The session will ensure the hybrid format following the next proposed agenda: - 10’: introduction and presentation - 25’: open floor for questions, comments, inputs and feedback from the audience both online and onsite. - 5’ for conclusions and key takeaways. The full participation of everyone in the session is guaranteed regardless of the location, both moderators will be granting the floor on a round-robin base.

Key Takeaways (* deadline 2 hours after session)

The greater data availability and the mainstreaming of AI systems in digital markets might lead to new phenomena of algorithmic collusions.

The legal framework is uncertain and competition law enforcement unfit for the digital age.

Call to Action (* deadline 2 hours after session)

The solution can be found in the ex ante approach by shaping AI governance to include competition law compliance programs.

Session Report (* deadline 26 October) - click on the ? symbol for instructions


* PhD research on "Competition Law and Enforcement in the era Big Data and AI", with three main points (technical, legal, enforcement)

* Technical findings include the potential for AI-based systems to facilitate cartels under specific conditions, such as using machine learning/deep learning, unsupervised learning, and transparent oligopoly/duopolies in the market structure.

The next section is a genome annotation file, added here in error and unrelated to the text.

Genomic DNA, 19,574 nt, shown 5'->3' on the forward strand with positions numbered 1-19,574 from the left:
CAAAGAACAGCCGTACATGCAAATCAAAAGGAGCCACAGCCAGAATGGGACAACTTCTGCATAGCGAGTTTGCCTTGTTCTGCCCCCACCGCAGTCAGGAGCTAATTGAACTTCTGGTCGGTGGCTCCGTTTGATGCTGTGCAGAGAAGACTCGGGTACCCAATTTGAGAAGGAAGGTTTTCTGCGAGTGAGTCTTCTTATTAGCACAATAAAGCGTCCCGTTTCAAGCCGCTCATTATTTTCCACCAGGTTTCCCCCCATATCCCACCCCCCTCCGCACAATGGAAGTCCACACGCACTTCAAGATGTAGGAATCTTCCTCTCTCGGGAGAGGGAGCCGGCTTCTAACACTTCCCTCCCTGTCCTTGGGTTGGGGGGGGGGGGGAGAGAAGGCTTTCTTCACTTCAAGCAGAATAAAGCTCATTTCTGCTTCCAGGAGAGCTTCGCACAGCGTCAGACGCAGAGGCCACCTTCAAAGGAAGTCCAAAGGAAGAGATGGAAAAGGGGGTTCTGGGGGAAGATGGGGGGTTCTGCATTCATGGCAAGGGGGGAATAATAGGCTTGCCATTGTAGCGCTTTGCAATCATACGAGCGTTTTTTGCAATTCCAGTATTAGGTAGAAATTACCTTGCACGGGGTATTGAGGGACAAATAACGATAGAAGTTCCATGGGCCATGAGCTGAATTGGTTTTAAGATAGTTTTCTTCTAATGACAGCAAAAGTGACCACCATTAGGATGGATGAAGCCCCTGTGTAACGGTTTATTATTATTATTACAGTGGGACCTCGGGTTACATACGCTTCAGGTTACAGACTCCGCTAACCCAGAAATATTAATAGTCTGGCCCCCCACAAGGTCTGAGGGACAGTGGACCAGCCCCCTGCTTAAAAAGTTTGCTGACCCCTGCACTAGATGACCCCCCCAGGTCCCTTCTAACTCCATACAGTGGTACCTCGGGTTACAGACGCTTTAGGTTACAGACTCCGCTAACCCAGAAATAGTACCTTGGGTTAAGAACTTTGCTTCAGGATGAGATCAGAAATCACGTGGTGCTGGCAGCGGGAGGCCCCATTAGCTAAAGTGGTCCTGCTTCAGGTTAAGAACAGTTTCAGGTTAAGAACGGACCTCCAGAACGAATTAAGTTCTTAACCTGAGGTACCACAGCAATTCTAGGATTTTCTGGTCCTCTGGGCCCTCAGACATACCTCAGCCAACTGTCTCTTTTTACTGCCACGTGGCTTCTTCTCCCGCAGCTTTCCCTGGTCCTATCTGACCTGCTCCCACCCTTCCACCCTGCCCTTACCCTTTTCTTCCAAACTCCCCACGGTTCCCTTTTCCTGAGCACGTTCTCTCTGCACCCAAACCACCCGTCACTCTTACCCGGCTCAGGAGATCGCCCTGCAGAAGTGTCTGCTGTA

* Legal findings indicate that AI-enabled collusions may not always be considered cartels and sanctioned, except for some cases like the Messenger case where humans used AI to implement a cartel.

* Enforcement efforts by competition authorities involve various approaches, including AI-based systems for parameter analysis, monitoring and analytics, web scraping, and econometric instruments. Proving collusion can be challenging in some cases.



# Session

## Emilia

Presents Veronica Piccolo and the format of the session: 15 mins for presentation, 15 mins for Q&A


## Veronica

Veronica Piccolo is a lawyer, originally from Italy, part of Youth Standing Group (YSG) of Internet Society. She currently works for the European Commission. All the opinions expressed here are not on their behalf. She just completed a PhD research in Law and Economics at Ca' Foscari University in Venice with the title of

"Competition Law and Enforcement in the era Big Data and AI". Using a comparative, multidisciplinary approach, she focuses on the legal and technological aspects.


Her PhD research focused on three main points:

1. Technical

2. Legal

3. Institutional and Enforcement


## Technical findings

The question here was: "Are AI based system able to facilitate cartels?"